Cyclin E facilitates dysplastic hepatocytes to bypass G1/S checkpoint in hepatocarcinogenesis

    loading  Checking for direct PDF access through Ovid


Background and Aim

By array-comparative genomic hybridization, we demonstrated cyclin E as one of seven genes associated with hepatocellular carcinoma (HCC) development in Ku70 DNA repair-deficient mice. We therefore explored the hypothesis that during hepatocarcinogenesis, cyclin E kinase can overcome the inhibitory effects of p53 and establish whether abnormal miRNA(mi-R)-34, a co-regulator of cyclin E and p53, can account for their interactions as “drivers” of HCC.


Dysplastic hepatocytes (DNs) and HCCs were generated from diethylnitrosamine (DEN)-injected C57BL/6 male mice at 3–12 months.


Cyclin E/cdk2 was barely expressed in normal liver, but was readily detected in dysplastic hepatocytes, localizing to glutathione-S transferase pi-form positive cells dissected by laser-dissection. Cyclin E kinase activity preceded cyclin D1, proliferating cell nuclear antigen expression in DNs and HCCs despite maximal p53 and p21 expression. We confirmed that cyclin E, rather than cyclin D1, is the proliferative driver in hepatocarcinogenesis by immunoprecipitation experiments demonstrating preferential binding of p21 to cyclin D1, allowing cyclin E-mediated “escape” from G1/S checkpoint. We then showed cyclin E was responsible for regulating wild-type p53 by knockdown experiments in primary HCC cells; cyclin E-knockdown increased p53 and p21, diminished anti-apoptotic Bcl-XL and reduced cell viability. Conversely, blocking p53 augmented cyclin E, Bcl-XL expression and increased proliferation. Physiological interactions between cyclin E/p53/p21 were confirmed in primary hepatocytes. miR-34a,c were upregulated in dysplastic murine, human liver and HCCs compared with normal liver, and appeared to be linked to cyclin E/p53.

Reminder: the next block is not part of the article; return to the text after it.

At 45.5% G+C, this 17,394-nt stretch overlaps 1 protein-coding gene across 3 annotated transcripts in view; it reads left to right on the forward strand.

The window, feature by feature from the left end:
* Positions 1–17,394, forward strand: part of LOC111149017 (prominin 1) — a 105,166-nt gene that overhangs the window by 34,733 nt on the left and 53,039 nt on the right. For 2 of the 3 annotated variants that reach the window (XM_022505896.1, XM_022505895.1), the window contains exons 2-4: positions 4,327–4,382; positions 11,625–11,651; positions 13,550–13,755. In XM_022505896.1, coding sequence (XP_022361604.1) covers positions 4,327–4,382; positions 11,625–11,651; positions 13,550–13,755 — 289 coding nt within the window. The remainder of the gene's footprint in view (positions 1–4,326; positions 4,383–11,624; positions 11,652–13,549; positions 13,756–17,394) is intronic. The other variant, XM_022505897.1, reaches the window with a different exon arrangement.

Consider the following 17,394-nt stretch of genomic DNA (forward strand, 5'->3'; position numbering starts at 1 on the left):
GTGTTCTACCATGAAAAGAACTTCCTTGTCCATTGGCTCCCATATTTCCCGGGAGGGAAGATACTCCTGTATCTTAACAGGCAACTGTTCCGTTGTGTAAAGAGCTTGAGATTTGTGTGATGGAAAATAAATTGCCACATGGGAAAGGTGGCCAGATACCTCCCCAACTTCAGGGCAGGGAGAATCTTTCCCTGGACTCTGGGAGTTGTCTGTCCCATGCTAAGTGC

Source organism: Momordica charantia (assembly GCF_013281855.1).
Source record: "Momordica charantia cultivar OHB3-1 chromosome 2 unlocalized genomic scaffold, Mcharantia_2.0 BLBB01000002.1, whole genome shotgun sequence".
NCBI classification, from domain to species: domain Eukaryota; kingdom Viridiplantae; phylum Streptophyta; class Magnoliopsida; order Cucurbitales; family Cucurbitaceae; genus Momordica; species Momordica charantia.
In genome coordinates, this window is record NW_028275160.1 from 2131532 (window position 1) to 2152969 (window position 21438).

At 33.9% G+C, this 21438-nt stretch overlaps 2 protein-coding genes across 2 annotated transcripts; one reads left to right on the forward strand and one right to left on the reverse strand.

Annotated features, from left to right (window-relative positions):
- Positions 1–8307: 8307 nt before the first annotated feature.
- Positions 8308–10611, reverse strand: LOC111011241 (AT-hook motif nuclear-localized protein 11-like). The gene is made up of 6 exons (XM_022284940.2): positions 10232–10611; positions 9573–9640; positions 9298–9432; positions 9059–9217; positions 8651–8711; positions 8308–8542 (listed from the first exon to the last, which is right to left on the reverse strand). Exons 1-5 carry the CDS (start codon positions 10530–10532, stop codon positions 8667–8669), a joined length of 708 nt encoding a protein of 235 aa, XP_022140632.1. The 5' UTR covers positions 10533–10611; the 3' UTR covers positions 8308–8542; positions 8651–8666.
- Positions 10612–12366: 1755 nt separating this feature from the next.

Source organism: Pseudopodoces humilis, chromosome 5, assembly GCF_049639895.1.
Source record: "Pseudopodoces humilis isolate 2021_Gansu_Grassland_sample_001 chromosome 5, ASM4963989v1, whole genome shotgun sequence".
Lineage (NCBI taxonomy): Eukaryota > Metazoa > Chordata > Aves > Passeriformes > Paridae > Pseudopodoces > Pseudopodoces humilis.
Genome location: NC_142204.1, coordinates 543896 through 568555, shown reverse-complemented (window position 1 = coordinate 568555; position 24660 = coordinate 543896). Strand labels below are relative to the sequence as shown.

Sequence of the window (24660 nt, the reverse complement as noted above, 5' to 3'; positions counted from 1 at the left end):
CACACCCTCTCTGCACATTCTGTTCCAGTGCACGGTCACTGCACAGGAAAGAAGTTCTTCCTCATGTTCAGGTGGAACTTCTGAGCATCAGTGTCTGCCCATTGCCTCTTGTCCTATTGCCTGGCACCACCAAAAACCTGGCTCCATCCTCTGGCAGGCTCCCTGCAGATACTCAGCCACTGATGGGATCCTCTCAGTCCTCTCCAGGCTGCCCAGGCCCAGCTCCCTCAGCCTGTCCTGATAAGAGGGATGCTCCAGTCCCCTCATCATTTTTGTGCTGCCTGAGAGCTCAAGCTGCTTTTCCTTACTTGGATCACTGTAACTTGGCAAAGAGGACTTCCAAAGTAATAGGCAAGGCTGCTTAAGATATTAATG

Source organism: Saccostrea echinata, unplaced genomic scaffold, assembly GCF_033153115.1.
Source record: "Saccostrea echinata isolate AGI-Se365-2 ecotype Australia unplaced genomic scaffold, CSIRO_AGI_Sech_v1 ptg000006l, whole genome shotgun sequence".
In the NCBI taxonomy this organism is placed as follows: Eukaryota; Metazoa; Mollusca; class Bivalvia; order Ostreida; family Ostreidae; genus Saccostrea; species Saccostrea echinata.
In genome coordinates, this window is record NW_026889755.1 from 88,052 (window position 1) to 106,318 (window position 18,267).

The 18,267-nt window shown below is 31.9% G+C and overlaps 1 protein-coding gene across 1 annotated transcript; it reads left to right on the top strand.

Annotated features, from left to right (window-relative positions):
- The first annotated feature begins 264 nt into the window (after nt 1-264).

Upregulation of functionally active cyclin E via miR34 with loss of p53 function is associated with cell-cycle checkpoint failure increasing proliferative drive that favors hepatocarcinogenesis.

Related Topics

    loading  Loading Related Articles